Communication Infrastructure Leasing and Purchase Agreements

by: Mike Estadt, OSU Extension Educator in Pickaway County and Jeffrey Lewis, Research Specialist, OSU Ag and Resource Law Program

The coronavirus pandemic has revealed to rural Ohioans that broadband internet is no longer a luxury but a requirement for work, school, and daily activities.  Recent legislation in the Ohio House of Representatives and policy from many organizations and governmental agencies are calling for the buildout of communications infrastructure to address the discrepancies in broadband technology.

One of the proposed alternatives is increased 5G cellular network coverage. Many current cell towers will be converted, but additional towers may be required to increase the range of this high-speed wireless technology. Landowners in deficient areas may receive inquiries into the purchase of or rental of a parcel of land to construct a tower on.  The questions of how much is my land worth and should I sell it or lease the property will arise.

The benefit to SELLING the tower site is your ability to get all your money now, instead of later. Think of the lottery.  Most people take the cash option because they can get a better return with other investments than they can with the lottery’s annuity payment. It is the expectation of an improved future Return on Investment (ROI) that motivates them more than the ROI itself, which often does not materialize. If the time value of money is a motivation, a conversation with a financial advisor is advised because the flip side is you could be selling something now that could provide you with a more profound benefit later.

The biggest advantages to LEASING the cell tower site is your long-term stability of income and the ability to negotiate lease terms.  Leases will vary upon length and terms.  As the final renewal term comes close to expiration the tenant might be very motivated to negotiate newer terms. It generally will be financially advantageous to keep the same site, since vacating the site would require the cell tower company to remove the tower and remediate the site to its original condition, then buy/lease a new site and install a new tower at the new site.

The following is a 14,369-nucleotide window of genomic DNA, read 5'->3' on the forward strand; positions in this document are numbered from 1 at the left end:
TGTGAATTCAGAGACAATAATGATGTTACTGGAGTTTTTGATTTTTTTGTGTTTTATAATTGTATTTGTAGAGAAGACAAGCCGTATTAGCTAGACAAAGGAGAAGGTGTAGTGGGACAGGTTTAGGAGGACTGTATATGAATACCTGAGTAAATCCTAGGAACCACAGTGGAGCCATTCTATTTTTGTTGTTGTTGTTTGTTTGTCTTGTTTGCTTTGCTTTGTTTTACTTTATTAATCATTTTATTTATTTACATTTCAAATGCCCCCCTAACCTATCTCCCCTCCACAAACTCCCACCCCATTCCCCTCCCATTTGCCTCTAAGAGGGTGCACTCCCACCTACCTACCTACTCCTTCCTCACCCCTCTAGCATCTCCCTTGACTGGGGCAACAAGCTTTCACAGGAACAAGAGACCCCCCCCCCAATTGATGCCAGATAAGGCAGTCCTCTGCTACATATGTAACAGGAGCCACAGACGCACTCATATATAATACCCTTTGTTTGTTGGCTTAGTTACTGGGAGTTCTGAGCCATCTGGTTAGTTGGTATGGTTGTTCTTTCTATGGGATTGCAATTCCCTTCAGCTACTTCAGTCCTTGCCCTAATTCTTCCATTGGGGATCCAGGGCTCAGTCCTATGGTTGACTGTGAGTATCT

The downside to leasing the tower site is the site remains a part of the parent tract. If the fee owner of the parent tract tries to get a loan against the property, the tower site could affect the type of financing available. Residential lenders might have concerns with blended-use properties. One might consider subdividing the tower site from the parent tract to mitigate this issue.

General considerations of a cell tower lease include:

  • Value. The lease amounts will always depend upon various factors. The dollar amount will depend on the type of tower, location, and availability of other sites. Some sites may fetch rates of a thousand dollars per year, while others can garner six figures.
  • Legal Description and Access. The lease needs to include a detailed legal description that specifically identifies the tower site and the means of access. Will you be granting the network company an easement to access the tower site? Or is the network company dropping the tower in the back yard next to your pool and using your driveway? If so, you may be damaging the value of your house.
  • Maintenance and Taxes. Who maintains the access driveway, takes care of noxious weeds and pays the real estate taxes? Will your property taxes increase? Will your insurance premium increase? Contact your insurance provider to determine if you may need to increase your liability insurance. Make sure increased operating expenses are either factored into the rent or you can work an expense pass-through into the lease.
  • Duration, renewal options, and escalation clauses:
    • Usually, long-term. Initial term may be as short as 5 years or as long as 15.
    • Renewal terms could be anywhere from 1-10 years in duration. Some leases may contain a series of renewal options that could total the term of 30 years if all renewal options are exercised.
    • Escalation clauses sometimes activate with each renewal. An escalation allows the landowner to increase the rental rate according to a pre-agreed timeline. This escalation could be a negotiated as a percentage every year or an adjustment every 5 years according to Consumer Price Index.
    • If the lessor chooses not to renew the lease, make sure the lease clearly states who is responsible for the removal of the tower and remediation of the property back to its original state.